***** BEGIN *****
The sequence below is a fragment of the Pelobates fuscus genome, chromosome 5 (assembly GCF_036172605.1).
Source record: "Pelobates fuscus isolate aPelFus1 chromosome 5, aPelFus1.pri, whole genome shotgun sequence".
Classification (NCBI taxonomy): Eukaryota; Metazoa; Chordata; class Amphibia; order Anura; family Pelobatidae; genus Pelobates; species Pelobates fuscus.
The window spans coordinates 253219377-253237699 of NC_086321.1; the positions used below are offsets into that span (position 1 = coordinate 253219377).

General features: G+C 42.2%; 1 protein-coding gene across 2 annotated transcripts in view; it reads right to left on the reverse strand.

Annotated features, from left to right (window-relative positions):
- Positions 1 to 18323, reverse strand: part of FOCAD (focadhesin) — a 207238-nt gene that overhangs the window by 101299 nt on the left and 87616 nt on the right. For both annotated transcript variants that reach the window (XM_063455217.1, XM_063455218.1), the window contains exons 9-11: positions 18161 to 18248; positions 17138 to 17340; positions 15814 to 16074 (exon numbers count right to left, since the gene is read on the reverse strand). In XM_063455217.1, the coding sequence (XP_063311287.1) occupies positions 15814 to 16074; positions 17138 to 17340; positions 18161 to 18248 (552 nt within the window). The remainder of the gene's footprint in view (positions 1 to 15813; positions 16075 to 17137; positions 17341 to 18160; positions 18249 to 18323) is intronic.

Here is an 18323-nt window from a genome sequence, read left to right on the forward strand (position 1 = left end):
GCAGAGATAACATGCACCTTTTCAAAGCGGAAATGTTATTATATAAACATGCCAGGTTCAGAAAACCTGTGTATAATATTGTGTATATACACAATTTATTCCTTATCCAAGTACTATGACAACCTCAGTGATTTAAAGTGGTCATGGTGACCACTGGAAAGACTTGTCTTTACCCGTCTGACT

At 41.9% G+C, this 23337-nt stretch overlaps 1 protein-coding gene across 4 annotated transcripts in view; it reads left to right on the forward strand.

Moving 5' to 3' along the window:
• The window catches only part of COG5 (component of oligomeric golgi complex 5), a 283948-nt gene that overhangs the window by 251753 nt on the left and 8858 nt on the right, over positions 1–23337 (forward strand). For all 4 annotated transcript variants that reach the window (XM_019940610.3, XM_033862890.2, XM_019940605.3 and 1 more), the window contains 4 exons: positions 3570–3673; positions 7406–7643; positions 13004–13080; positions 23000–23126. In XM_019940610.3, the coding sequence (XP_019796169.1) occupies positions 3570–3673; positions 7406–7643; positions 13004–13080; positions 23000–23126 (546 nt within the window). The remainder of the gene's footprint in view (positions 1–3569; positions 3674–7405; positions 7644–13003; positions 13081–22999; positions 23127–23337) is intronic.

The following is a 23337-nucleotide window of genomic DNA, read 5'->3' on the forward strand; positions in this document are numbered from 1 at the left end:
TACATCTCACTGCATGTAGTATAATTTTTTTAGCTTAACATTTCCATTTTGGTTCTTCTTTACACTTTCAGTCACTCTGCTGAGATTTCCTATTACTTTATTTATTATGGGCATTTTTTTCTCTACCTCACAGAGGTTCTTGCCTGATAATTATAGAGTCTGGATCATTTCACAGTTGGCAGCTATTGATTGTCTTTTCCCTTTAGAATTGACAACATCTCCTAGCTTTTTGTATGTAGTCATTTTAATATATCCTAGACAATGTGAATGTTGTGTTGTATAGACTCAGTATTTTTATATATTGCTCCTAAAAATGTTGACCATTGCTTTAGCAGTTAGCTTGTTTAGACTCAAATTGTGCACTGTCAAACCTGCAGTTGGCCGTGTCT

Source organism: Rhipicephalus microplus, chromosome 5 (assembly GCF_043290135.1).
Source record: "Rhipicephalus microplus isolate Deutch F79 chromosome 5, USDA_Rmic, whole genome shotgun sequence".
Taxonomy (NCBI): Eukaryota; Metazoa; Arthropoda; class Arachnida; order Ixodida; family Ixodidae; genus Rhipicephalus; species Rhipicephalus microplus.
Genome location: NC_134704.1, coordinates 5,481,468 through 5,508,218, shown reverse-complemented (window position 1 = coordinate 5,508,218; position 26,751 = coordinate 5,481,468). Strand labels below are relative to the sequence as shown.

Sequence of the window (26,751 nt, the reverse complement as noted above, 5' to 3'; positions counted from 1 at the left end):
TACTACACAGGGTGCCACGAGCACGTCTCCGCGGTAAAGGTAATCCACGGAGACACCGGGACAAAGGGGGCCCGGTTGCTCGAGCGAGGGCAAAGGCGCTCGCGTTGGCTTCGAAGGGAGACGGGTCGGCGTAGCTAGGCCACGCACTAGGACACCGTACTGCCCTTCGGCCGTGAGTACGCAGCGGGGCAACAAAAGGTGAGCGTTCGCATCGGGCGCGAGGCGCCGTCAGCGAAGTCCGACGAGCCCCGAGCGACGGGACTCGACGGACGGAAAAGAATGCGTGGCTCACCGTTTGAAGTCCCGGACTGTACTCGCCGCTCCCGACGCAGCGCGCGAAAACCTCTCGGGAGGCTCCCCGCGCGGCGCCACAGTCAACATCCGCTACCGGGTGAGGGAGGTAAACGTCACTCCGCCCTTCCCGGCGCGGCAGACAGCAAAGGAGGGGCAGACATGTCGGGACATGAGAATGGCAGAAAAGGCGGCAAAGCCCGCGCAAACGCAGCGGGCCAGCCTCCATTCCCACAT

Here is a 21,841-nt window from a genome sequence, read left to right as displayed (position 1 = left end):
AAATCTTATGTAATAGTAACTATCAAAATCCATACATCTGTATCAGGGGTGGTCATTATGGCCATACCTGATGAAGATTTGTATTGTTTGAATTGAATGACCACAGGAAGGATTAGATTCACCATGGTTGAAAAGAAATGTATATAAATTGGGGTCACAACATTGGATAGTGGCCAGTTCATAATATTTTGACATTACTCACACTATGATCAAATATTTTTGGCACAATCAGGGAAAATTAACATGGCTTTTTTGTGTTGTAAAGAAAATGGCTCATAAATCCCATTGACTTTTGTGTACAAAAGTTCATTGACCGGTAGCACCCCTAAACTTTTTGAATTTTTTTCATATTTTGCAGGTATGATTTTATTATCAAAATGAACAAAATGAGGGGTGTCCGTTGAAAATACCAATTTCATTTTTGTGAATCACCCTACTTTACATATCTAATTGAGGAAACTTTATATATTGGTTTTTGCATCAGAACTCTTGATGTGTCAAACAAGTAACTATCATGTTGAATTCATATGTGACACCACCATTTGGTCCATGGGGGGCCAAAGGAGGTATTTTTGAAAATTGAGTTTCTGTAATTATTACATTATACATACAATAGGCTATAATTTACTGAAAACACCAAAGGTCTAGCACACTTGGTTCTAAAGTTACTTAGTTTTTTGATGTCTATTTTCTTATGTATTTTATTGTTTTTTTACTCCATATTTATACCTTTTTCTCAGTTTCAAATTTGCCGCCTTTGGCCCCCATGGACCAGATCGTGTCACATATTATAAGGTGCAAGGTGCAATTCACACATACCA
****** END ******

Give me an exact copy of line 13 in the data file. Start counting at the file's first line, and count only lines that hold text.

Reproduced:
The following is a 23337-nucleotide window of genomic DNA, read 5'->3' on the forward strand; positions in this document are numbered from 1 at the left end: